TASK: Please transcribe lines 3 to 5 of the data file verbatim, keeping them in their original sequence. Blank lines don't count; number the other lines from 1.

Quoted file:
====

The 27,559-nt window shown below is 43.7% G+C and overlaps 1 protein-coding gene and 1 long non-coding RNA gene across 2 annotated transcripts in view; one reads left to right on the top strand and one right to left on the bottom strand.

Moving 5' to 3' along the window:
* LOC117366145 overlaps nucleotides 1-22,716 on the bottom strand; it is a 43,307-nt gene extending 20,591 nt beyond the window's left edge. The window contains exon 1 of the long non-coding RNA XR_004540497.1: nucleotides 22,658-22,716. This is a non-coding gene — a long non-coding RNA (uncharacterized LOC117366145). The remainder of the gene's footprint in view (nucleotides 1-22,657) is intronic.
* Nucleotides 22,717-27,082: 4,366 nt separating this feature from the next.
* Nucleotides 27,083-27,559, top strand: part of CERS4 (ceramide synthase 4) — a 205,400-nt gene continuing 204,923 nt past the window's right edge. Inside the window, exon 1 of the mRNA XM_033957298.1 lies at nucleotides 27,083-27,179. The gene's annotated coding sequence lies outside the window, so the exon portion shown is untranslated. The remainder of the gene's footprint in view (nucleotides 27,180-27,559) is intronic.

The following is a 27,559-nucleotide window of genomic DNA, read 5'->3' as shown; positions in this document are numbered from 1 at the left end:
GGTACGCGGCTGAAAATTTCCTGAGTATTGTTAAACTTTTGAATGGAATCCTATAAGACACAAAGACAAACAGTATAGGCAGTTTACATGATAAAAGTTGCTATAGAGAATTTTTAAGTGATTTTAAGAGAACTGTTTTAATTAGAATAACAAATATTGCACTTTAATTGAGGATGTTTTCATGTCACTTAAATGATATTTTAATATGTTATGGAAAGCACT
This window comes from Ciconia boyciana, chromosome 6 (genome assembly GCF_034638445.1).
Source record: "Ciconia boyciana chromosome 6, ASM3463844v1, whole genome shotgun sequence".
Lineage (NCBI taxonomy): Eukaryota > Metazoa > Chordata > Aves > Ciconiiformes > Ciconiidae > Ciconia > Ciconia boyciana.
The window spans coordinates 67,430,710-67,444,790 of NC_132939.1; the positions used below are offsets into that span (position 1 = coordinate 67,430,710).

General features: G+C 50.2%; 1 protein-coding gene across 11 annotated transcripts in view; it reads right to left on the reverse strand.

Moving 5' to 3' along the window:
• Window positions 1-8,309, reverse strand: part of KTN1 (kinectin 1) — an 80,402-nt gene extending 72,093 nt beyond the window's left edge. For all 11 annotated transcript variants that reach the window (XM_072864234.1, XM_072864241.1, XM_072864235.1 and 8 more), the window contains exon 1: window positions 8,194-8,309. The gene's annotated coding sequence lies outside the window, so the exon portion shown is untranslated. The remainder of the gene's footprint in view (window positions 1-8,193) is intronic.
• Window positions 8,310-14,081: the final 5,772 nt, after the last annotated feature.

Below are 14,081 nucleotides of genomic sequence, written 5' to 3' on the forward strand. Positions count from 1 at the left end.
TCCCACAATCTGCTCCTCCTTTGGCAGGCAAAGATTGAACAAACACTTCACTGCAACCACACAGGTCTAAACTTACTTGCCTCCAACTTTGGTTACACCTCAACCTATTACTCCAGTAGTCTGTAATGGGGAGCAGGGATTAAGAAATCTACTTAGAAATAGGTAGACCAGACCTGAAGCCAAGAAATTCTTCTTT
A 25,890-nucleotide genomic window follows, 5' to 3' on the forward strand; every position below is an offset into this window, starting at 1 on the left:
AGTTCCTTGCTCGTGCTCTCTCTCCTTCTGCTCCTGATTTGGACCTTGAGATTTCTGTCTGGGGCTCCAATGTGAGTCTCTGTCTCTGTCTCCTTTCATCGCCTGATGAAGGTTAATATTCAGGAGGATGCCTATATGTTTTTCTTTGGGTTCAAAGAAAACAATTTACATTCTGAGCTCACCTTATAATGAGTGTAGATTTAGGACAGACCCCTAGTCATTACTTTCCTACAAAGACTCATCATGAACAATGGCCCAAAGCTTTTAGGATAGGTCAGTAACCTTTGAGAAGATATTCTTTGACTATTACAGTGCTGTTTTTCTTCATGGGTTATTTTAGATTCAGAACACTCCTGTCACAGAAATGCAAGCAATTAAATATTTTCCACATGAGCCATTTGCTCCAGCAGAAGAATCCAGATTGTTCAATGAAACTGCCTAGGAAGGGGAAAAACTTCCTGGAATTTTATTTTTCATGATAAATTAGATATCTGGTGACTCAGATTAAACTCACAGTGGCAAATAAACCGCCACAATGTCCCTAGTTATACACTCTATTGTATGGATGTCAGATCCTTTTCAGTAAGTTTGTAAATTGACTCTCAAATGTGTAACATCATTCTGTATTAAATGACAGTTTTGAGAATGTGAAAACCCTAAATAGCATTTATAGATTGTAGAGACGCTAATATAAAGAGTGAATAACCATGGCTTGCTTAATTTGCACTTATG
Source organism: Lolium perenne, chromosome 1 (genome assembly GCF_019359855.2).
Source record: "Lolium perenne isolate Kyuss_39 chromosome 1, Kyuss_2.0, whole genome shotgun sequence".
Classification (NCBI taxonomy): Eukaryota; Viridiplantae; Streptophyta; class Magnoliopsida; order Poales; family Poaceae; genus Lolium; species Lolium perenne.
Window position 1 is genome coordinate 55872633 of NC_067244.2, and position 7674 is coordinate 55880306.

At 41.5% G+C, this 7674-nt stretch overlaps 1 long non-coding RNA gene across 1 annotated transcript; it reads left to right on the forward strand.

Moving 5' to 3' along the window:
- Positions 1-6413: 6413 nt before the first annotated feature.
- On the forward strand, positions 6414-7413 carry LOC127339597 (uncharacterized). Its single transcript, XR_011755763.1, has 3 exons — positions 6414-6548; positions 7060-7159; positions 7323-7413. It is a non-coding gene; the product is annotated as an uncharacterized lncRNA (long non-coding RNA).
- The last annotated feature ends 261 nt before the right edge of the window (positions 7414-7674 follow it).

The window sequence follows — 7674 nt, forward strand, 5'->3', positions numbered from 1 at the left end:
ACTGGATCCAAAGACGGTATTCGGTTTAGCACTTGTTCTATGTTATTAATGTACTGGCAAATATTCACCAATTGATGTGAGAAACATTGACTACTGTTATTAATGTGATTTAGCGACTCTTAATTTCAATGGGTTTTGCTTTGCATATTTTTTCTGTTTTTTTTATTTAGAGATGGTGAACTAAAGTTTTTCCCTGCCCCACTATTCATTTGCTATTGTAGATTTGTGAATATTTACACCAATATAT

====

* LOC117366145 overlaps nucleotides 1-22,716 on the bottom strand; it is a 43,307-nt gene extending 20,591 nt beyond the window's left edge. The window contains exon 1 of the long non-coding RNA XR_004540497.1: nucleotides 22,658-22,716. This is a non-coding gene — a long non-coding RNA (uncharacterized LOC117366145). The remainder of the gene's footprint in view (nucleotides 1-22,657) is intronic.
* Nucleotides 22,717-27,082: 4,366 nt separating this feature from the next.
* Nucleotides 27,083-27,559, top strand: part of CERS4 (ceramide synthase 4) — a 205,400-nt gene continuing 204,923 nt past the window's right edge. Inside the window, exon 1 of the mRNA XM_033957298.1 lies at nucleotides 27,083-27,179. The gene's annotated coding sequence lies outside the window, so the exon portion shown is untranslated. The remainder of the gene's footprint in view (nucleotides 27,180-27,559) is intronic.